Tight Rope: Trash to energy

Thursday, June 08, 2017

Report says that Rep. Albee Benitez has initiated moves to bring to his district a new source of energy. Well, this is actually not new but only novel for this province and probably a pioneering project in the district.

The trash to energy project in the 3 rd district will convert garbage and plastic wastes which are petroleum-based into diesel fuel. If they segregate these wastes, they can reduce their waste from 20-30 tons a day to only 10. In effect the district will be producing fuel for trucks, jeeps, cars and motorcycles. The news report does not say how many liters of diesel fuel the project will produce but one thing for certain, the district will reduce considerably the need for dump sites.

There are no basic details enough for us to know how their plan will work out or the economics of it, like how many tons of plastics are needed to produce a liter of diesel and whether the price of this fuel can compete with the existing diesel sold in the gas stations.

Nevertheless, there is similarity in the present plastic collection system in all dump sites where scavengers abound. They sell the plastics and these are recycled. We have yet to hear these plastics being converted into fuel because recycling and reusing is more profitable.

A different kind of converting trash or garbage into energy has been going on in several states and countries for years but we had been accustomed to the cheap power project that is coal and now the solar and wind power that trash to energy is rather strange to us.

The concept is not really difficult to understand. Garbage is burned as a fuel to generate steam and thus power. The sugar mills are actually using trash like pulp from sugar cane but not cane trash from the field which are just leaves and are left to rot. Sometimes they burned them to kill rats though this practice is now banned. Moreover field trash is bulky and costly to bring to the mill.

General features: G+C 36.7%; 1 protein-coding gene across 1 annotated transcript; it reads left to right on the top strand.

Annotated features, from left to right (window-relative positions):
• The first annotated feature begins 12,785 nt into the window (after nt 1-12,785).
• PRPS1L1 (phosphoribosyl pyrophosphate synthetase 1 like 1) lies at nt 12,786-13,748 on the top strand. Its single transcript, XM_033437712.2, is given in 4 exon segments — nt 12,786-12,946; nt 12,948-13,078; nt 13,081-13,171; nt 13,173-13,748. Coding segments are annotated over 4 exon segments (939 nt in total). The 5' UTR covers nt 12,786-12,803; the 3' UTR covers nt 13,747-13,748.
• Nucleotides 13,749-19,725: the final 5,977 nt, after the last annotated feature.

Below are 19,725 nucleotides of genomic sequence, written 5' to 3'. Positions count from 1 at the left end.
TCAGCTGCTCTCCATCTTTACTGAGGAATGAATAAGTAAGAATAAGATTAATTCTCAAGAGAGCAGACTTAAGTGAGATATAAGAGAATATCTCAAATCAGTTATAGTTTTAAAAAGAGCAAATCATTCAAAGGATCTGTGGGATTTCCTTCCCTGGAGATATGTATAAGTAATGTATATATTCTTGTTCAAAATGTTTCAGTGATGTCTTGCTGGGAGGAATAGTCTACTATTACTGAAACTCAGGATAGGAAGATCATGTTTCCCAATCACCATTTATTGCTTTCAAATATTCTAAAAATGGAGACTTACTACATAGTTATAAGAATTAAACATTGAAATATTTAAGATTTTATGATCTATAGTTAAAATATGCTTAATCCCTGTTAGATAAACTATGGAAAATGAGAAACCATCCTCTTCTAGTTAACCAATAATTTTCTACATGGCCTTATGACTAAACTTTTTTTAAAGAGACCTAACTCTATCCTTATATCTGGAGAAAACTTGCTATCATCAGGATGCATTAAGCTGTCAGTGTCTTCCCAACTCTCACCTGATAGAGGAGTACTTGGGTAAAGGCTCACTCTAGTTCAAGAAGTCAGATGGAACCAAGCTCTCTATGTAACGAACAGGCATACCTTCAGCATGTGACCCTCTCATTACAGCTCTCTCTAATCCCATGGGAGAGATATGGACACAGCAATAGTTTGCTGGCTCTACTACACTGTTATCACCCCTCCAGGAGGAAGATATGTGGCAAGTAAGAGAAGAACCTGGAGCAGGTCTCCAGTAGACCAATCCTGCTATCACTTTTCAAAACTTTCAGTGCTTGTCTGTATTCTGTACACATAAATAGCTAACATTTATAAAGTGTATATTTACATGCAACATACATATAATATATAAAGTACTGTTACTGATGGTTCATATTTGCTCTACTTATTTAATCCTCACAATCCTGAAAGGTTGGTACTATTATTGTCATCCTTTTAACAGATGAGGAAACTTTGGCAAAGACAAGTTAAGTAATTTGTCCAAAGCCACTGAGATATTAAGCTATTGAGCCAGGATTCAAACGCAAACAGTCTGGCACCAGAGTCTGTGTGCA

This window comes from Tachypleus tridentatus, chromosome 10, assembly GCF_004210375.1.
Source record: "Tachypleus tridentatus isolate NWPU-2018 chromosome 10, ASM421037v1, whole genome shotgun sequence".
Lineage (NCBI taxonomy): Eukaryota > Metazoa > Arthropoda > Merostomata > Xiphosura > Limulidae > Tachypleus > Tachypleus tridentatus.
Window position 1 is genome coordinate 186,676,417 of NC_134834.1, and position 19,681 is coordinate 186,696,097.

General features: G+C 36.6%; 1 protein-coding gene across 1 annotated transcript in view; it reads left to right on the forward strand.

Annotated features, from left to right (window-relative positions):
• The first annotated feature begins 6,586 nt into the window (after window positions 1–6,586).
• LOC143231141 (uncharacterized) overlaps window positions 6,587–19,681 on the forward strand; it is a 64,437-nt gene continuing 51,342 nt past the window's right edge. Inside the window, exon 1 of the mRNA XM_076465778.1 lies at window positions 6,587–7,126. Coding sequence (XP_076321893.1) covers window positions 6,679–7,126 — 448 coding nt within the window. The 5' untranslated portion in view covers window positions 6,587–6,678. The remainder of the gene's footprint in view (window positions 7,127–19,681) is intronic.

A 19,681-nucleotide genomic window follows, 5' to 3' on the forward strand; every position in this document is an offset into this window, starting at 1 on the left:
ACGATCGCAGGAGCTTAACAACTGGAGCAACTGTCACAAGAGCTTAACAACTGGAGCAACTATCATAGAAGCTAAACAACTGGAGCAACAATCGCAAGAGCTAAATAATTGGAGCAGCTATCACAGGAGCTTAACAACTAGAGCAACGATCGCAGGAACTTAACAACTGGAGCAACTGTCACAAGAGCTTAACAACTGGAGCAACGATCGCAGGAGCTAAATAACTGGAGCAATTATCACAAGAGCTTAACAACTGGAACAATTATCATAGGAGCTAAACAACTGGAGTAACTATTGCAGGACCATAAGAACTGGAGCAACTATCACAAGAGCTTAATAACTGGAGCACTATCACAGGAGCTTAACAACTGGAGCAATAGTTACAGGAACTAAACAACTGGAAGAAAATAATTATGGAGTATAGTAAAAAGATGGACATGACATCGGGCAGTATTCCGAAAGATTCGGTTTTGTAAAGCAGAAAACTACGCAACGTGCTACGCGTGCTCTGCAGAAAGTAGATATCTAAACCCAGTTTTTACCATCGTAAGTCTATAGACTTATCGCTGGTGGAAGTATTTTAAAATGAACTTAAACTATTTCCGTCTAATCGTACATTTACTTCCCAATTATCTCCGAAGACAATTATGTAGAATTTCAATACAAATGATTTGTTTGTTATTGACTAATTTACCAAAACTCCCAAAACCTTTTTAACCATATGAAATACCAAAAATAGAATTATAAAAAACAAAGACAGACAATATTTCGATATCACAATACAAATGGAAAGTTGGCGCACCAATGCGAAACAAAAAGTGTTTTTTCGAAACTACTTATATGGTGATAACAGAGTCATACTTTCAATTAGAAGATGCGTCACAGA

Bagasse on the other hand is already in the mill and is more compact and therefore less expensive. In the past, mills burned the pulp because they produce so much of it. The accumulated bagasse can form a mountain and oftentimes pose a danger when they burned.

Trash to energy is a project of the Sugar Regulatory Administration, the so-called co-generation project whereby the mills use their bagasse to produce energy that they send to the national grid. There is no report of the results of this project but even from its basics, we know this is good. In fact, when workers and staffs of sugar mills lived within the compound, these employees got free electricity generated by the centrals.

In more advanced technology, the trash to energy power plants used all kinds of garbage from household and industrial and commercial sources. The only garbage that are not acceptable are those that could emit radiation. Garbage entering the plant pass through a monitor that records the level of radiation or toxicity. If the harmful elements exceed the limit, the trucks are diverted to remove the harmful element.

All others are burned in a huge pit. I was hosted in one of these plants in the United States and saw the entire operation - from the entrance of the garbage, the burning, the controls against polluting and harmful chemicals to the disposal of residues - steel and iron, for instance that don't burn and the ashes.

The iron and steel, some are carcasses of a whole car, are collected for recycling. The most interesting are the ashes, tons of them. The ashes are sold. The ash is mixed with cement to produce what they call, “soft cement”. These are excellent in the sculpting of statues, gravestones, and markers. Others use them for path walks in farms, pigsty, barns, and flower pots.

More remarkable is the relation between the plant and the government. New Jersey pays the plant to burn its garbage so it does not need a dump site. The county in return buys the power produced by the plant, so the plant has a ready market.

Bacolod spends millions annually for garbage collection and management of the dump site. It also pays for its electricity. When the dump site is filled, it buys another, ad infinitum, because the city produces more garbage everyday.*